Being in excellent shape before you start the Wonderland Trail will greatly amplify your enjoyment of your vacation. In contrast to out of shape hikers, physically fit hikers enjoy the scenery more, get injured less frequently, and even see more wildlife (because they hike alertly and quietly). The average hiker will cover the 93 mile trail in 10 days. For most hikers this is a big jump in activity from their daily lives so training before the trip is essential for enjoyment and safety.
The key to any training program is to increase your daily exercise very gradually. Increasing your daily exercise too quickly puts you at a high risk of injuries that could derail your training program by preventing you from exercising for weeks or even months. A good rule of thumb is to increase the number of miles that you walk, run or hike by no more than 10 percent a week. For example, if I run a total of 20 miles this week, I should run no more than 20+0.10×20=22 miles next week. My running partner usually ignores this rule (it is pretty hard to follow if you are excited about an activity!) and I frequently have to run alone while he nurses injuries.
When preparing for a long backpacking trip like the Wonderland Trail, the core elements of a good training program are progressively longer hikes with a backpack to develop strength and balance and vigorous daily exercise to develop physical endurance.
Hiking with a backpack is an essential part of a good training program for obvious reasons. Carrying a backpack over rough terrain uses your core, leg, and foot muscles for balance in a way that everyday locomotion does not. A training program that includes many day hikes and at least two 3-5 day backpacking trips will strengthen your muscles and turn you into a sure footed mule.
Being fit for the trail is not just about strength and balance however. Hiking the Wonderland Trail requires significant physical endurance. Long before you leave for the trail teach your body to expect heavy exercise many days in a row. While daily backpacking would be the ideal way to prepare for your trip, backpacking is not always convenient. No matter — there are many ways to improve your endurance. Cycling, swimming, running and playing sports can all improve your endurance. Find an activity you like and gradually increase the number of days you exercise and the amount of exercise you do each day. Before you are ready to hike the trail you should be comfortable exercising vigorously for an hour or more at least five days a week. Whatever your choice of vigorous exercise, it should be more difficult than hiking with a backpack– remember you are only training for an hour (or a few hours) each day, but you are planning to hike for 6-10 hours each day – make up for the shortened time with increased intensity.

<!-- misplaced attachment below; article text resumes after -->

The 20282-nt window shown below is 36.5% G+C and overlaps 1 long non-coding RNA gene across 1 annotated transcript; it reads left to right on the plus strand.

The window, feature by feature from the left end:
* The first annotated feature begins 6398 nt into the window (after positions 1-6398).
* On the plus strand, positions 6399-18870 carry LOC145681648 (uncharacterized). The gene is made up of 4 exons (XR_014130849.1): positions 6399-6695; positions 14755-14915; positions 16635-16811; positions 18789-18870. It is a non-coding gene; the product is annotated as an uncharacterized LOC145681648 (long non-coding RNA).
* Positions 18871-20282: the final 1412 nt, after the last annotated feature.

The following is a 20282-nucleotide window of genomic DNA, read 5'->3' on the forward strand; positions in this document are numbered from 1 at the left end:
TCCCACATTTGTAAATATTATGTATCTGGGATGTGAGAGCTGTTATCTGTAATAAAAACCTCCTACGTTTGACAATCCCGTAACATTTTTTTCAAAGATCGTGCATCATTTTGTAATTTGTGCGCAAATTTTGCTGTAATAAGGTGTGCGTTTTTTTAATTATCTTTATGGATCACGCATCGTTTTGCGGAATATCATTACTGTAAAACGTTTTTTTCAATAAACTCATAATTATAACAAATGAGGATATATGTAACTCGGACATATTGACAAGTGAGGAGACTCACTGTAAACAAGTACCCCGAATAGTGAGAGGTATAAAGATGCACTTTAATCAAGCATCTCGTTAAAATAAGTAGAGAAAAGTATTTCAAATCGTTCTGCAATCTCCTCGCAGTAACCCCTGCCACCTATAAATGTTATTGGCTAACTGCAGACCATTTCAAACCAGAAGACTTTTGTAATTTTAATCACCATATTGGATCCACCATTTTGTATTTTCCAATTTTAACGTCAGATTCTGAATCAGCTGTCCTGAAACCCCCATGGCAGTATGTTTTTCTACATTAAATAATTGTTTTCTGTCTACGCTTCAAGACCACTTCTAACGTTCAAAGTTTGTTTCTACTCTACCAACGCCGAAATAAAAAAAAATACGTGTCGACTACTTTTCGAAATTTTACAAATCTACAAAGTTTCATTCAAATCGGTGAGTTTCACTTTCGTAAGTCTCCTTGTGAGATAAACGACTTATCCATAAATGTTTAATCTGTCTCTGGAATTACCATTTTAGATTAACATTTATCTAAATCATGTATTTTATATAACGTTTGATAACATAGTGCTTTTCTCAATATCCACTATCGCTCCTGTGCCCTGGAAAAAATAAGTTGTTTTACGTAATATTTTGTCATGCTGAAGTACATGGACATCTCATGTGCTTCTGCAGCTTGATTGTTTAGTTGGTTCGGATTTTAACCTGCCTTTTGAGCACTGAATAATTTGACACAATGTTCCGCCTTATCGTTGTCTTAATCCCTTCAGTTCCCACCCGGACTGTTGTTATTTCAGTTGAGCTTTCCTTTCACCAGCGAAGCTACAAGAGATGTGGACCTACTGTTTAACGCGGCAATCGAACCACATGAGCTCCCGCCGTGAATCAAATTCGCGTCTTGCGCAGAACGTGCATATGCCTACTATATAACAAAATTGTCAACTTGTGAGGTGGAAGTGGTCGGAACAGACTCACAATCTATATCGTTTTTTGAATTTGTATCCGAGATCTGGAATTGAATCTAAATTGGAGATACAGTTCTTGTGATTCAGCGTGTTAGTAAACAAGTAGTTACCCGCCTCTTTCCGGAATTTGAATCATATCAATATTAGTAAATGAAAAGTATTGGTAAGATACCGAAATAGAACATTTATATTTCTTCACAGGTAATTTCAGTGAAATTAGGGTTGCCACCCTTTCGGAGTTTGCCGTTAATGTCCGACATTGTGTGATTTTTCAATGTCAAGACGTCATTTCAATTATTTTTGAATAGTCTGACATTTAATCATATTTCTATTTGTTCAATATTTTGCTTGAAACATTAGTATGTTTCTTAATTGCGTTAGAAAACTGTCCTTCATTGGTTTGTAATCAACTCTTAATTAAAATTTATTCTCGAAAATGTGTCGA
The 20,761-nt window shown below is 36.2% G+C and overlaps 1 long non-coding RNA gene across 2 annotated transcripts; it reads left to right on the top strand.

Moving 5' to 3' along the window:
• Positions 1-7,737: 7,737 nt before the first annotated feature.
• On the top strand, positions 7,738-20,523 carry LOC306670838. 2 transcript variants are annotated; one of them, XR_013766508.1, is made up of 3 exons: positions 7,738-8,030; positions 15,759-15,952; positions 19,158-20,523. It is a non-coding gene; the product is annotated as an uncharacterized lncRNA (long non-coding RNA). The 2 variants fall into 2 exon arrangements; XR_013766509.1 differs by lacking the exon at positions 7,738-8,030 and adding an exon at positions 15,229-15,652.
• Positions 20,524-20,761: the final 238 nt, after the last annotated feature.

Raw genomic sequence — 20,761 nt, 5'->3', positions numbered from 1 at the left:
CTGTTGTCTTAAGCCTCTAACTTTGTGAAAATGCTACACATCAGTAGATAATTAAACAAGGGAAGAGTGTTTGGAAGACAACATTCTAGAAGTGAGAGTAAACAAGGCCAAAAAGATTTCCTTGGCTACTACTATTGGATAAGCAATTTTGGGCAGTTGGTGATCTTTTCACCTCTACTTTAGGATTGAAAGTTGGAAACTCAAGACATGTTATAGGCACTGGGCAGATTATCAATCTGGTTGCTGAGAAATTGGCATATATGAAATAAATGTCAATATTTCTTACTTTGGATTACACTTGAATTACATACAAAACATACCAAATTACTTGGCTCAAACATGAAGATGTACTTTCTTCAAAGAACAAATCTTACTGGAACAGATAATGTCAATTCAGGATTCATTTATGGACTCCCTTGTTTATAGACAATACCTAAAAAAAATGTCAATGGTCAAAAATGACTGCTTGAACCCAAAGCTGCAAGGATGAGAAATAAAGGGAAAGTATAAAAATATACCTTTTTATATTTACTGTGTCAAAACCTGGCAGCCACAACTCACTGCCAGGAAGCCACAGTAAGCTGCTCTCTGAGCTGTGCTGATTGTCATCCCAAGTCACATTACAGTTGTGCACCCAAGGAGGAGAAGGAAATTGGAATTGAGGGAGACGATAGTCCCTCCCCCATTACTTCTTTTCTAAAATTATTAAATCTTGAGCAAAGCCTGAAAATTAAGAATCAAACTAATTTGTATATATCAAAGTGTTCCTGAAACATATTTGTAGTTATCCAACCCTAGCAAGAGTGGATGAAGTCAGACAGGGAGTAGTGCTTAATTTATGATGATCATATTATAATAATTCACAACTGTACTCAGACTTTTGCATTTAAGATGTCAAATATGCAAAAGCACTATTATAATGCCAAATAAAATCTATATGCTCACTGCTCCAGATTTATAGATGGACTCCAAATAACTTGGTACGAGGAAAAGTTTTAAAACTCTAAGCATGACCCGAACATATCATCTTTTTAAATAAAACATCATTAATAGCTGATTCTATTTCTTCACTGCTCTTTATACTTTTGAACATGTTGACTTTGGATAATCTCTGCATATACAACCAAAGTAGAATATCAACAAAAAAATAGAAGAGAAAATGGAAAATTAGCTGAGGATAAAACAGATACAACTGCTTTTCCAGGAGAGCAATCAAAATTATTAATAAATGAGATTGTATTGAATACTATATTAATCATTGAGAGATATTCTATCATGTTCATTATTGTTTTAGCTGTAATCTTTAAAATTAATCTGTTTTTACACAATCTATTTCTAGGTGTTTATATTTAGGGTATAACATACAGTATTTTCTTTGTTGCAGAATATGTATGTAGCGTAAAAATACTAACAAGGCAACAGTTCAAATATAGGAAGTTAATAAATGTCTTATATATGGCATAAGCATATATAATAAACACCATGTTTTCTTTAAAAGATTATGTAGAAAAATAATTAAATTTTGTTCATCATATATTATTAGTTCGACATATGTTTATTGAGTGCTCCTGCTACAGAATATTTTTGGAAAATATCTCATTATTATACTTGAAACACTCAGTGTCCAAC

If you exercise vigorously for an hour or more each day and hike and backpack on the weekends you should comfortable hiking the Wonderland Trail. This is the minimum required for an enjoyable trip however. If this is all you do, you will likely be tired and sore for the first few days of your trip, but by the fourth day your body will begin to adjust to the increased workload and you will start feeling strong and energetic.
Before I hiked the Wonderland Trail the first time, I ran around six miles most days on relatively flat terrain. I walked and biked and had a moderately active lifestyle and I went on a few three-day backpacking trips. I was sore and tired the first few days on the trail but by the end of the trip my pack felt light and my step was high.
Finally, if your trip is fast approaching and, despite your good intentions, you are not in as good of shape as you should be there are two things you can do. First, call the Wilderness Information Center and see if they can adjust your campsite reservations to accommodate lower mileage days and days off mid trip. Secondly, take a serious look at what is in your pack. Reducing your pack weight will reduce the strength and endurance required to complete your daily hikes. Browse the ultra light backpacking section to see how you can reduce your pack weight.
– Ruth Thompson – 2011